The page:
As for Amazon US stuff they don't offer/won't ship to here — they're trying to make Amazon in Australia into what it is in America — a local online retail giant where you constantly shop for your every need and it shows up within the week. That's where the money is, and they're playing the long game to get there. They don't want the image of Amazon AU just being an Australian storefront for their US business where you go to import American stuff on the cheap. If they made their full US range available through the AU site, that's what they'd rapidly become. They merely offer a few things from their US site to increase their appeal and expand their range, but undoubtedly there's a lot of stuff we'll only be seeing on Amazon AU when they've established Australia-specific supply lines and stockpiles. In the meantime, you have to buy it through the US site — honestly, build up a few things and the shipping is still pretty damn cheap.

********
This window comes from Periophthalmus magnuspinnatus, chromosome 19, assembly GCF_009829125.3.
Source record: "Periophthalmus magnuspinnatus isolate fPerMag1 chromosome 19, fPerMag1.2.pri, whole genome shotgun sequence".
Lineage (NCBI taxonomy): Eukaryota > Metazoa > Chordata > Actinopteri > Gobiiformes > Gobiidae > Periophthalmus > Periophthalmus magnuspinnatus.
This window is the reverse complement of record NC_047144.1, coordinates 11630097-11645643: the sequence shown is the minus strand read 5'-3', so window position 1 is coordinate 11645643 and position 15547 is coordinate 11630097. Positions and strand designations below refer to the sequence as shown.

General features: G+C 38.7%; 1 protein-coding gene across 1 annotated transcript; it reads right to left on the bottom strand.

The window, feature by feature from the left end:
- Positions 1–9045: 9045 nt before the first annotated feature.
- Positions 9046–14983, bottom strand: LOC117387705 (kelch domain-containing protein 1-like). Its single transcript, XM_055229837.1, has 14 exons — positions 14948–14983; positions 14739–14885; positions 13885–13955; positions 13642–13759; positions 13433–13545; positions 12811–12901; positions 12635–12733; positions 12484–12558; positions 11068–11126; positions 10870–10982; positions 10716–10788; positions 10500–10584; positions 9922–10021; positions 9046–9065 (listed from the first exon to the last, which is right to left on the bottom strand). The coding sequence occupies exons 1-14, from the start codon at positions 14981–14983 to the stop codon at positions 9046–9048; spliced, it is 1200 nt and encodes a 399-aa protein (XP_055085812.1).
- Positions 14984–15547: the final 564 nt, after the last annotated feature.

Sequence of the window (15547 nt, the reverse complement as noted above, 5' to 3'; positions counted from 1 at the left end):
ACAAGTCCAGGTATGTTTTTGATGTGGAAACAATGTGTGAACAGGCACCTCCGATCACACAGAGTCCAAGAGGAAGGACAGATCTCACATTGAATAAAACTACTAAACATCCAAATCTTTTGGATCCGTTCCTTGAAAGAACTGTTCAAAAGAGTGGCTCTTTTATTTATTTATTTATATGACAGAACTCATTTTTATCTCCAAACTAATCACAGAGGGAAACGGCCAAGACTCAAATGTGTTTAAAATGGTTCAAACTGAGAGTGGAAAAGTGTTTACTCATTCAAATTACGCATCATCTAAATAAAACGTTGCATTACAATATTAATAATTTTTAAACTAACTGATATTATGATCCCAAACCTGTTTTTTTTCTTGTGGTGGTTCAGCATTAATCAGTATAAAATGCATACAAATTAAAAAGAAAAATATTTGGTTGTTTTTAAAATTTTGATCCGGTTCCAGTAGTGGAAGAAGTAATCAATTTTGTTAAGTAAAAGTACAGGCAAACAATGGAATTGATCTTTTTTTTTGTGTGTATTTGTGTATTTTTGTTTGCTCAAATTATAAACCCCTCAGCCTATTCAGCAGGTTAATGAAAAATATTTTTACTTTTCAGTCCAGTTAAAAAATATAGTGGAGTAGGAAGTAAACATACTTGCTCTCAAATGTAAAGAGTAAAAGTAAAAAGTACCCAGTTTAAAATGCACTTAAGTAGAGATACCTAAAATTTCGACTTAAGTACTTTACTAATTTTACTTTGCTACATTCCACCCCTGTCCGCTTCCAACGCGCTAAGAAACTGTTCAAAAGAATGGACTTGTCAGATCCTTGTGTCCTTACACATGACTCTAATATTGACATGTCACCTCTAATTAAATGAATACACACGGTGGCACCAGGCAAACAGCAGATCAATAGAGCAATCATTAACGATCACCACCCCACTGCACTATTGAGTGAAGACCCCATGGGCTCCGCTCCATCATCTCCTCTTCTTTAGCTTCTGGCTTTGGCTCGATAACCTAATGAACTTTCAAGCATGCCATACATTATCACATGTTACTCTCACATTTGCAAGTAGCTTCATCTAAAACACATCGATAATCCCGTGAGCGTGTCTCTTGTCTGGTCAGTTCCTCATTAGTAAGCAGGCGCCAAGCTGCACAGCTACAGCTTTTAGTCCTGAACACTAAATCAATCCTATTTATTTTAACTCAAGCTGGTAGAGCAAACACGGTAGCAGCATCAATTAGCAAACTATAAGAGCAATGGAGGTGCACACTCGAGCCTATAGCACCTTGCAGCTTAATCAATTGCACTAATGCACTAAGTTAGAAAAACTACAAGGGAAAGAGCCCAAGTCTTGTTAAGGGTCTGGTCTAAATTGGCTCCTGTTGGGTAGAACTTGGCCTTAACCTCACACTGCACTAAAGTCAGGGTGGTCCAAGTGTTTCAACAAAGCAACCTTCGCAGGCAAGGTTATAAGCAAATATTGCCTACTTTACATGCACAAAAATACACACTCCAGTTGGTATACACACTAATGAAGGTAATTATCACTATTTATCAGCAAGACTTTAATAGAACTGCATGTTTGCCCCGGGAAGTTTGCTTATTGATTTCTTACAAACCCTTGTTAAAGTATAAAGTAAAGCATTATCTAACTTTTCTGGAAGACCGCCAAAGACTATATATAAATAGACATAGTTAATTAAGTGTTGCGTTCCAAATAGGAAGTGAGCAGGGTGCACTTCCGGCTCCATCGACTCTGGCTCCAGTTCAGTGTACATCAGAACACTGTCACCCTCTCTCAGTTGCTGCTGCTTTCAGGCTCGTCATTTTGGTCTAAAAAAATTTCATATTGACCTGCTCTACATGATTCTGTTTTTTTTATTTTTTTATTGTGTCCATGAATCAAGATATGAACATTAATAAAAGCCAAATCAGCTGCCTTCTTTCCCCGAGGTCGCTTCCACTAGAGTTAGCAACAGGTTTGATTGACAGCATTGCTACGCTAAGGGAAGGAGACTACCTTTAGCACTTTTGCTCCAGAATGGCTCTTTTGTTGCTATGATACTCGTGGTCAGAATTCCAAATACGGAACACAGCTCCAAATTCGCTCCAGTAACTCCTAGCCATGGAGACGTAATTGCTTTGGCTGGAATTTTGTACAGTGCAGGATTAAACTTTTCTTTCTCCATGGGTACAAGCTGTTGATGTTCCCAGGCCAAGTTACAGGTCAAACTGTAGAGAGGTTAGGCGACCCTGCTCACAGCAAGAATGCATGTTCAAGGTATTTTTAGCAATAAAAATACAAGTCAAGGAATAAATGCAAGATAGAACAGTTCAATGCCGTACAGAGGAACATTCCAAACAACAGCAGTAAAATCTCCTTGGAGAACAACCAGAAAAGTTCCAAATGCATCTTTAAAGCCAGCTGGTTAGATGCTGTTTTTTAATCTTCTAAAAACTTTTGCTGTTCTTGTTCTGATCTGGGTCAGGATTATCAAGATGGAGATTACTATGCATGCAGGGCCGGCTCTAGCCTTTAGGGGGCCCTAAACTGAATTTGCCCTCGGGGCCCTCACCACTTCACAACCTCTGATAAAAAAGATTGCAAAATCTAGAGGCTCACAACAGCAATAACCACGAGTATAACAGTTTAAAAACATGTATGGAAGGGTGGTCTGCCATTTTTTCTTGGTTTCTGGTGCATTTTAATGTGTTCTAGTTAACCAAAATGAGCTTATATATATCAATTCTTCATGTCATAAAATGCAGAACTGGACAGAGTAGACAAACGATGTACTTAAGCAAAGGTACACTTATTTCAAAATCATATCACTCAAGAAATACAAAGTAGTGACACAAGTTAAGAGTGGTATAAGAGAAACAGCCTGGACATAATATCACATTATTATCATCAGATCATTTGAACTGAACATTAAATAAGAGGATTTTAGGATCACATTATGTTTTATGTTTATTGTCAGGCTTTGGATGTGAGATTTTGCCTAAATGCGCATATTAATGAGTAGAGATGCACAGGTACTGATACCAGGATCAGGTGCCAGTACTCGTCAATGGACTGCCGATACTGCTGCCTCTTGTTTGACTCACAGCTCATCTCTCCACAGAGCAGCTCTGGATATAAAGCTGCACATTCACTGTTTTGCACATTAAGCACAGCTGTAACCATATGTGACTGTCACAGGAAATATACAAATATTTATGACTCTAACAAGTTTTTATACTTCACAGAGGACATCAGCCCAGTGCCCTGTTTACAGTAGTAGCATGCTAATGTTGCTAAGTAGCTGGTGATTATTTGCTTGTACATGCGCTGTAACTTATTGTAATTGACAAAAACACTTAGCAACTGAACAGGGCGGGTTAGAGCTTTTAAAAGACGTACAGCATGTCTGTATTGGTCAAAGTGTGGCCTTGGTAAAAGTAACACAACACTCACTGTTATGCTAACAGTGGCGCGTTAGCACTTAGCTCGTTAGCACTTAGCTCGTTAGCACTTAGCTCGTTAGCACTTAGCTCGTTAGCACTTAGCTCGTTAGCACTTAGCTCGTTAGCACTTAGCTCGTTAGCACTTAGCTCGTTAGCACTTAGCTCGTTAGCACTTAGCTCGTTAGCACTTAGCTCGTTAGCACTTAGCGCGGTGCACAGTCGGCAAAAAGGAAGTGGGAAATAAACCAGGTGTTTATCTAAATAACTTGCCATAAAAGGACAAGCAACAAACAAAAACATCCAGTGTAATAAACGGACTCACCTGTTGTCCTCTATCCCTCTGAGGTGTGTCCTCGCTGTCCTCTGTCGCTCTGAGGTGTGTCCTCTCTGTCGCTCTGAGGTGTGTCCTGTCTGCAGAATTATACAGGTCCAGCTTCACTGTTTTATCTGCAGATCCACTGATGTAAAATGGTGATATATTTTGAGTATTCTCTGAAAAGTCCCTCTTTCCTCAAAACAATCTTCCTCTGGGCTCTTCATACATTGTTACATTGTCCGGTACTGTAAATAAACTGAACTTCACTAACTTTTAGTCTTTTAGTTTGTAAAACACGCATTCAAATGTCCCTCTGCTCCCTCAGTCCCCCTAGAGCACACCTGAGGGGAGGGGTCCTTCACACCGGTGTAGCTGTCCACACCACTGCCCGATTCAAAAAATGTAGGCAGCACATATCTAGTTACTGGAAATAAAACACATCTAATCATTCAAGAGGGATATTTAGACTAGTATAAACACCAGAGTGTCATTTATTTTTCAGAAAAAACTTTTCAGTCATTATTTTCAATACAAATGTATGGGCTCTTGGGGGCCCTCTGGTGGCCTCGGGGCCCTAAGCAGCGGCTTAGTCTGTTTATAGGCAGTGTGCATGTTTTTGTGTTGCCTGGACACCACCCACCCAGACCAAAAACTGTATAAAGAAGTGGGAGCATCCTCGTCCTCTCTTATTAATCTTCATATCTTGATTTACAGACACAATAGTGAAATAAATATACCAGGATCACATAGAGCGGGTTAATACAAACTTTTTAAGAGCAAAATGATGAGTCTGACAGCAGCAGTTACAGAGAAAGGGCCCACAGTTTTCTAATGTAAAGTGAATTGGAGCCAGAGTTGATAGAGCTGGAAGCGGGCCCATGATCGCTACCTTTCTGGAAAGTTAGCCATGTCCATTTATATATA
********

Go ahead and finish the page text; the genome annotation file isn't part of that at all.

Oh, also, when you're on the US site, I'd advise going all the way through the checkout process to check out the final cost calculation of your order in AUD. It's often significantly cheaper than the estimate provided on the product page for whatever reason.

    Edit: Oh, and even without using your AU Prime Free Shipping, buying the same item straight from the US site rather than Amazon AU can still work out cheaper. I was looking at a laptop the other day that with import fees etc. was $2500 on Amazon AU. Exact same item on Amazon US, fees, shipping, and all, $2250. Pretty screwy.

    • Thanks heaps for the detailed answer, very helpful.

    • Hey, do you mind posting the link to the laptop you were looking to buy? I want to test my explanation on that to see if I'm wrong.